Kathryn R. Kent, Making Girls into Women: American Women’s Writing and the Rise of Lesbian Identity (Durham: Duke University Press, 2003). In her two chapters on Moore and Bishop, Kent describes Bishop’s disagreements with Moore concerning how language shapes gender and sexual identities, as well as Moore’s own transformations through her encounters with Bishop. Kent’s reading of the two poets provides, as she claims, “a queer, identificatory theory of influence [that] enables us to appreciate the historically specific nature of Moore and Bishop’s subjectivities and their intimacy, while illuminating the differences between their poetic projects” (Ibid., 234).Google Scholar
  45. 63.
    In this respect, Merrill reminds us of Richard Howard, another “pupil” of Auden, who in his work, as David Bergman argues, “construct[s] a cultural and historical matrix in which his own depersonalized work may be located and against which it can resonate” (Bergman, Gaiety Transfigured, 59). There is something akin between Merrill’s metacommentary on literary tradition in The Changing Light at Sandover and Howard’s meditation on poetic possession in a 2004 interview: “When you really read something, you can allow it to enter you and become you, and it’s thrilling. There’s a realm, not the unconscious exactly, because it’s verbal. … Those things that you read that touch you, that shape you, you then can give back. Sometimes there are figures that are very powerful like Auden or Stevens, and you feel you have to write their poems until you can get free of them. It happened with Yeats and Roethke. Those late Roethke poems are all in the meters and voice of W.B. Yeats. That’s a sort of terrible thing for us and it was terrible for him. In a sense, one really hopes to be taken over by the material you read; it gives you everything. It also is something that has to be transcended. But it’s just wonderful when you know it’s happening and you feel you’re in the hands of something else. Influence, though, is deeper than imitation, and unmoderated. You can’t control it in the same way.” “A Conversation with Richard Howard,” interview by Priscilla Becker, Crossroads, April 21, 2004, http://www.poetrysociety.org/journal/articles/howard.htm (accessed August 26, 2005).Google Scholar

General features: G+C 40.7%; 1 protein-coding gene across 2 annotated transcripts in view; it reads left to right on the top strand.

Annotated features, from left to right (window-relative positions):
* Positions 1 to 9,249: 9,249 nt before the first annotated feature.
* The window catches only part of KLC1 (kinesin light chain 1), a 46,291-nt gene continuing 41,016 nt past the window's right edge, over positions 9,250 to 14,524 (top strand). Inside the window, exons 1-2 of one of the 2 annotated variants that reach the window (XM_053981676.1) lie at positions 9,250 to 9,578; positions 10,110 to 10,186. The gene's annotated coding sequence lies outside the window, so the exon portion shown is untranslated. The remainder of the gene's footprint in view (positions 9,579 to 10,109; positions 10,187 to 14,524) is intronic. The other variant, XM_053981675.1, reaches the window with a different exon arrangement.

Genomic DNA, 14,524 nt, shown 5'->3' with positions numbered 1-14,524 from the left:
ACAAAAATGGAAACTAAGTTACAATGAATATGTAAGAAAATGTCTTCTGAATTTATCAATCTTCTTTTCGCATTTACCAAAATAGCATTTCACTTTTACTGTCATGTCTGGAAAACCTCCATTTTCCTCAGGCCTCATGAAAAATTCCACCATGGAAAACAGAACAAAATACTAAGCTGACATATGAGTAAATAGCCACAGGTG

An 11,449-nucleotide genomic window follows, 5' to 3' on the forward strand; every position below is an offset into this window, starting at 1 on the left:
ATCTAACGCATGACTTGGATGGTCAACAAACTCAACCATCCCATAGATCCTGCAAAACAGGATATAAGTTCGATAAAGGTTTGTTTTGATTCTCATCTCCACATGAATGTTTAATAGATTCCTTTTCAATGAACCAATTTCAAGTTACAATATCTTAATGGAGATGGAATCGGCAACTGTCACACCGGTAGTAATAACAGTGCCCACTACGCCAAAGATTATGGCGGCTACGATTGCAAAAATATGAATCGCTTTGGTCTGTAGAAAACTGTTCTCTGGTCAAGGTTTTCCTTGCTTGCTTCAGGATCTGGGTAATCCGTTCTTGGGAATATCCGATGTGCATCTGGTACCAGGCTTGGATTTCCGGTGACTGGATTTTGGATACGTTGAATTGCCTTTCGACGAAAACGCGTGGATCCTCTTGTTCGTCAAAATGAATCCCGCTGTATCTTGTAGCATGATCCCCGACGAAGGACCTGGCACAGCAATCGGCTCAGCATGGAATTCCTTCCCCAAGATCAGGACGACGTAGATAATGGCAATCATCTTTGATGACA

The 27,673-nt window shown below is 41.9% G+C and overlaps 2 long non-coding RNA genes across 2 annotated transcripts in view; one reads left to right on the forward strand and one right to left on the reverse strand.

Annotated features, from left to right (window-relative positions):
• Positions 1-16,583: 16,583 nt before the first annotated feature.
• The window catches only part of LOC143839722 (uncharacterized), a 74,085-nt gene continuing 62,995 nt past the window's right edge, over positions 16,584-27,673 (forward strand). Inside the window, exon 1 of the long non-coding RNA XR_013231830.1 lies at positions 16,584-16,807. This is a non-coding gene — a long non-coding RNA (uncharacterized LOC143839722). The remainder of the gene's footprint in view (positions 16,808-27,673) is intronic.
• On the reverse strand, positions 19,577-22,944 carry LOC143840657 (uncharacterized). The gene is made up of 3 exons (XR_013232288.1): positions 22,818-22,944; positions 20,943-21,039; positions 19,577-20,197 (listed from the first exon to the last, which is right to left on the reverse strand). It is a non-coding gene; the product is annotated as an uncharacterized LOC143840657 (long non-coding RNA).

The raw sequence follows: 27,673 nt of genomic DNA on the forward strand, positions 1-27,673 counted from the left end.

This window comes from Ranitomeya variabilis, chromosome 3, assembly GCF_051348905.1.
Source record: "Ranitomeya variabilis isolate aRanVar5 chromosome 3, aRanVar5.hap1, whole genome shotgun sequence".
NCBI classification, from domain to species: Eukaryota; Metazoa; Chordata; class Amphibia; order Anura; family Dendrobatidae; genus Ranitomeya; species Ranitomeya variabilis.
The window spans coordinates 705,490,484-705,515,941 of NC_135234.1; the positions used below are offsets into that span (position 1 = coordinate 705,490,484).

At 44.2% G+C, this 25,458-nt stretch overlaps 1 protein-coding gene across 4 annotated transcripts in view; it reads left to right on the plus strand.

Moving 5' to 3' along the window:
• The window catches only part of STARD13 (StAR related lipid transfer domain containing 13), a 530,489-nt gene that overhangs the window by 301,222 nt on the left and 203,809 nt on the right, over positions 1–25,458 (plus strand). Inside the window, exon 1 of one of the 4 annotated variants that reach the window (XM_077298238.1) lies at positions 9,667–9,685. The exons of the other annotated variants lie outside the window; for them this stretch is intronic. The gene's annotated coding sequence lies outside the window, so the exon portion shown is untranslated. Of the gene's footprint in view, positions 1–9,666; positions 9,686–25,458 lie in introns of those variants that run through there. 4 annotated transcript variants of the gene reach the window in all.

46. 65.
    Eve Kosofsky Sedgwick, Epistemology of the Closet (Berkeley and Los Angeles: University of California Press, 1990), 85.Google Scholar
  47. 66.
    Alan Sinfield, On Sexuality and Power (New York: Columbia University Press, 2004), 189.Google Scholar
  48. 68.